Surrealism was not merely an artistic movement to its adherents but an “instrument of knowledge,” an attempt to transform the way we see the world by unleashing the unconscious as a radical, new means of constructing reality. Born out of the crisis of civilization brought about by World War I, it presented a sustained challenge to scientific rationalism as a privileged mode of knowing. In certain ways, surrealism’s critique of white, Western civilization anticipated many later attempts at producing alternate non-Eurocentric epistemologies.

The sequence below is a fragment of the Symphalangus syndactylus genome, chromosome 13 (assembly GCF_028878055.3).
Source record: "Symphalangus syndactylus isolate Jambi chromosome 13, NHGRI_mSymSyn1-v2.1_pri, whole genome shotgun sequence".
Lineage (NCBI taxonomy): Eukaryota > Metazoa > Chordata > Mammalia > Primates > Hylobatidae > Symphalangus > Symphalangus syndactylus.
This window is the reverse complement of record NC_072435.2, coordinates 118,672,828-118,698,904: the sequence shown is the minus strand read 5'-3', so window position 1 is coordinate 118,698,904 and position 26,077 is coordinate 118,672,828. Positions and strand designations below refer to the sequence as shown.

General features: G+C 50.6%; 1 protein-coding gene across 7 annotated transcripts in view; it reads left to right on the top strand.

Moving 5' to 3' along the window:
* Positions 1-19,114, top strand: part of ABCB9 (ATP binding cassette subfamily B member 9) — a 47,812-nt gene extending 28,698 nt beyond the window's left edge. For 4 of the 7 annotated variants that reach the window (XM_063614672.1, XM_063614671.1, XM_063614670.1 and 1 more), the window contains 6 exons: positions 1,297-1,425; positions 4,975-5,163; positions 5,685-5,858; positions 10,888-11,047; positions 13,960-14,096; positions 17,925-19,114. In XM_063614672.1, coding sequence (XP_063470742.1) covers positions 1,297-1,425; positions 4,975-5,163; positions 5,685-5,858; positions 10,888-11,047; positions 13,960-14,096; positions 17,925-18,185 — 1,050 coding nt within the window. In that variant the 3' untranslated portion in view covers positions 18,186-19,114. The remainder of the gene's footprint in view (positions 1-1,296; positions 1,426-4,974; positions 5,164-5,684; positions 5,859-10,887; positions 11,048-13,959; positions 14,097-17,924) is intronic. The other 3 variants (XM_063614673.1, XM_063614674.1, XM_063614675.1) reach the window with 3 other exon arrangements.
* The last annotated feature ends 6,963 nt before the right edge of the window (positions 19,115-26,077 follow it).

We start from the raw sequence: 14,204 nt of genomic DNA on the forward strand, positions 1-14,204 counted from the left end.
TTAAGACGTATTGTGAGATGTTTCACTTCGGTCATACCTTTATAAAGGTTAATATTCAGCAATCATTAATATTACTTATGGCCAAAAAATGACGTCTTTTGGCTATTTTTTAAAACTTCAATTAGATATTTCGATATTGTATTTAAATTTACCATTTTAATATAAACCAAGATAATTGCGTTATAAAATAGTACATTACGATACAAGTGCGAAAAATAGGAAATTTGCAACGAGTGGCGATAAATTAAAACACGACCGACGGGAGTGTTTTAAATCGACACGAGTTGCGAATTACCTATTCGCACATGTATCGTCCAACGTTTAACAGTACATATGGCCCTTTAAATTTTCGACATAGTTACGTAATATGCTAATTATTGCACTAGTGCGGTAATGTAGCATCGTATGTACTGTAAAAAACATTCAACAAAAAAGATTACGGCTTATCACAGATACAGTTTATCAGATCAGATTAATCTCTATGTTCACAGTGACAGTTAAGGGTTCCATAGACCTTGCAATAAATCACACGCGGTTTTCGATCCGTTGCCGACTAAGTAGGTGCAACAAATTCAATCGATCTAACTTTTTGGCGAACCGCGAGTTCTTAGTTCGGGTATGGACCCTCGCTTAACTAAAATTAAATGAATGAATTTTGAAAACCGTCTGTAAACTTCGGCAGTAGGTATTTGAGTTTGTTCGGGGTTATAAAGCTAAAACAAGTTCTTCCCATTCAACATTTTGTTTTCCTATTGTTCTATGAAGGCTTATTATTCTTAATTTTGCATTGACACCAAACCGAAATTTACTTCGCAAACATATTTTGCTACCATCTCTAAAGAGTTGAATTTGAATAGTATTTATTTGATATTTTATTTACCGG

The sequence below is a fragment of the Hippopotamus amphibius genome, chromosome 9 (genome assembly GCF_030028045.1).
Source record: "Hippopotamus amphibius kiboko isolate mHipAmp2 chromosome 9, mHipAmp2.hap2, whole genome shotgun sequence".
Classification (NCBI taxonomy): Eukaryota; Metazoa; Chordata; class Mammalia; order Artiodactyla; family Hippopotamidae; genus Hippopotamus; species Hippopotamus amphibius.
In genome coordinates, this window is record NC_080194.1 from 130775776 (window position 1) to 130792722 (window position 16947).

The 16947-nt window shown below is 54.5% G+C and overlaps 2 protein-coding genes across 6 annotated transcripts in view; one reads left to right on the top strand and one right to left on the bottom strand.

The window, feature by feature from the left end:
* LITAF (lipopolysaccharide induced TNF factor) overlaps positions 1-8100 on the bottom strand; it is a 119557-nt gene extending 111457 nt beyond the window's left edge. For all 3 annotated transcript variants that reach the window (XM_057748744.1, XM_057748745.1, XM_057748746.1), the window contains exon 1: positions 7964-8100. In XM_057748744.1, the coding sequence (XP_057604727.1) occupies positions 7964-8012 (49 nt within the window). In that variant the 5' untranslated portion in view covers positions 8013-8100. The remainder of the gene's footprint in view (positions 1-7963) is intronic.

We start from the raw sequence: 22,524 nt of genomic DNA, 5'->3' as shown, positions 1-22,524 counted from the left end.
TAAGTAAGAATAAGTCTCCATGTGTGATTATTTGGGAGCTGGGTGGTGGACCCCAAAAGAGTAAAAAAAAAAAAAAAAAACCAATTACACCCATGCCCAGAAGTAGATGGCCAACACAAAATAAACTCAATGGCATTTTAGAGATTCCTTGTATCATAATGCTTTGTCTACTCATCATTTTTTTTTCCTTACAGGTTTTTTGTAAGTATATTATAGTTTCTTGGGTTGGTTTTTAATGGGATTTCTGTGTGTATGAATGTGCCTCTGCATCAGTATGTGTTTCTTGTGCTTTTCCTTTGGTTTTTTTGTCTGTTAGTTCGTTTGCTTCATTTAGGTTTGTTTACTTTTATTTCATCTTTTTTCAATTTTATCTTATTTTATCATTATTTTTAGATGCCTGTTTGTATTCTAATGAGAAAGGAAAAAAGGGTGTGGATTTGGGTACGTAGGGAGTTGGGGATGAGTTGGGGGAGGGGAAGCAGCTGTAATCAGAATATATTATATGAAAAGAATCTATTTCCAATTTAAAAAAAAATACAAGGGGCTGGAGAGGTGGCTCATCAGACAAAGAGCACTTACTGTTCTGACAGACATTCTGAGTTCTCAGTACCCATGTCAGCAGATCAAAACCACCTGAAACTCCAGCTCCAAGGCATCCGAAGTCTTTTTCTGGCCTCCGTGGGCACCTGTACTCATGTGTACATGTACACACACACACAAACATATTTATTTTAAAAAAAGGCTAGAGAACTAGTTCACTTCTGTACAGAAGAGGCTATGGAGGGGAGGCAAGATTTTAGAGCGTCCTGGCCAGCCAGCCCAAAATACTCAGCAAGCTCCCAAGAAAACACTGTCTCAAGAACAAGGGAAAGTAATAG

With Making Trouble, sociologist and cultural historian Derek Sayer explores what it might mean to take surrealism’s critique of civilization seriously. Drawing on a remarkable range of sources, Sayer first establishes surrealism as an important intellectual antecedent to the study of the human sciences today. He then makes a compelling and well-written argument for rethinking surrealism as a contemporary methodological resource for all those who still look to the human sciences not only as a way to interpret the world, but also to change it.